• novice-range (0.00 to 0.019)
  • special-range (0.02 to 0.049)
  • low-range (0.05 to 0.079)
  • mid-range (0.08 to 0.149), and
  • high-range (0.15 and higher)

and you were, in the previous 5 year period, convicted of another one or more of those offences, or one or more offences of driving under the influence, or refusing to provide a specimen or undertake a sobriety test.

What exemptions apply?

It is very unlikely you will be able to obtain an exemption from the mandatory interlock program. There are only 3 possible reasons which may give rise to an exemption:

  1. you must show that the order to have a device fitted is ‘unreasonable’
  2. you must be able to show the court that you have no access to a vehicle. This will require proof that no vehicle is registered to you or in your name, you are not the owner or part owner of any vehicle, and you do not share a vehicle with another person.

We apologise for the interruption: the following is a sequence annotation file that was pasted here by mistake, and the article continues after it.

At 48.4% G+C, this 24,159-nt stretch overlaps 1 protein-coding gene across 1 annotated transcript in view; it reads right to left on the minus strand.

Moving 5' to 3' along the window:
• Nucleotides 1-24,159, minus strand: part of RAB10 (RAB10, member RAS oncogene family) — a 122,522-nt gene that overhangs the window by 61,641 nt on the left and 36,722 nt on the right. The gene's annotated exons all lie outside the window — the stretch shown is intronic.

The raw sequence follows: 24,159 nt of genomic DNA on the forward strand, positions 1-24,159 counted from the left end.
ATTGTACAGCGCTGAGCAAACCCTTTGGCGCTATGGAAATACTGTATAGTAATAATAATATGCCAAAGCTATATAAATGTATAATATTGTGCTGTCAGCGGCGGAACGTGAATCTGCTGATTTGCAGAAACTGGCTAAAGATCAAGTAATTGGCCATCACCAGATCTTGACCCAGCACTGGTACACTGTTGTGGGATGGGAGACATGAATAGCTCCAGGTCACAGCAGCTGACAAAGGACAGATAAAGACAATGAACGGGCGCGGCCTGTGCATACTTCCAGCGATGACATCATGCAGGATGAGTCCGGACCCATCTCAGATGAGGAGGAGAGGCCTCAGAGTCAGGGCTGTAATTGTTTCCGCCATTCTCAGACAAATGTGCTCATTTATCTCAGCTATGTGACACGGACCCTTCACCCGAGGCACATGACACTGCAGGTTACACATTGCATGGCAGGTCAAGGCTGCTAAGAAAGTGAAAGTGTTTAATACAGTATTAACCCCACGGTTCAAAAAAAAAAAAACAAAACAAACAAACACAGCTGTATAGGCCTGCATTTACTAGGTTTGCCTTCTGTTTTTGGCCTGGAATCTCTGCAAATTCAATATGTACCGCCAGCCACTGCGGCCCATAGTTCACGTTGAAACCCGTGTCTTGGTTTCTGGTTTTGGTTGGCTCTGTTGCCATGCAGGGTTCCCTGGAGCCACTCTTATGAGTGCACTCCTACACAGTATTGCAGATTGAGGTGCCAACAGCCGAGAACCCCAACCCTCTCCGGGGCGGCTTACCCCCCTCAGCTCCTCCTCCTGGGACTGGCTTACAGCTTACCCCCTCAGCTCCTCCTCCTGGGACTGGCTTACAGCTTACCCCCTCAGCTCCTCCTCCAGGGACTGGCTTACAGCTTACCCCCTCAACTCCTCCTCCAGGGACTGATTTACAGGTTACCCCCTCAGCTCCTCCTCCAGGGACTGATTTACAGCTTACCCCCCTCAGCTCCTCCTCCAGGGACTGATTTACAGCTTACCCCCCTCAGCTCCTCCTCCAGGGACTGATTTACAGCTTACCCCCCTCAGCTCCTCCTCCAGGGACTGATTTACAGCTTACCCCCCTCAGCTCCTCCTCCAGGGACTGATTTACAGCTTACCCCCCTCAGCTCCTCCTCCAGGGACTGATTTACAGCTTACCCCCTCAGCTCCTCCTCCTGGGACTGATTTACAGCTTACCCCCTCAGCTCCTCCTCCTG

3. if the offence is one of refusing to provide a specimen, you must prove that you physically cannot provide a sample as a result of a medical condition.

If you refuse to participate in the interlock program, you will be prohibited from driving for a period of 5 years.

How much does it cost?

If you are issued with interlock orders in NSW, you will have to pay all costs involved in the installation, monitoring and recalibration of your machine. You must also pay an administration fee to Roads & Maritime Services (RMS).

Though costs vary, you can expect to have to pay approximately $2,200 per year. If you hold a concession card, you may qualify for reduced rates. Concession card holders generally pay about 35% of the normal fee.

Some assistance may also be available if you are suffering severe financial hardship as a result of unexpected or unforeseen circumstances. You will need to discuss the matter with RMS.

What do I have to do to comply?

When you are issued with Interlock Orders in NSW, you must see your doctor about getting an Alcohol Interlock Program Medical Consultation Certificate. You should do so before your disqualification period ends, but no more than 4 weeks prior.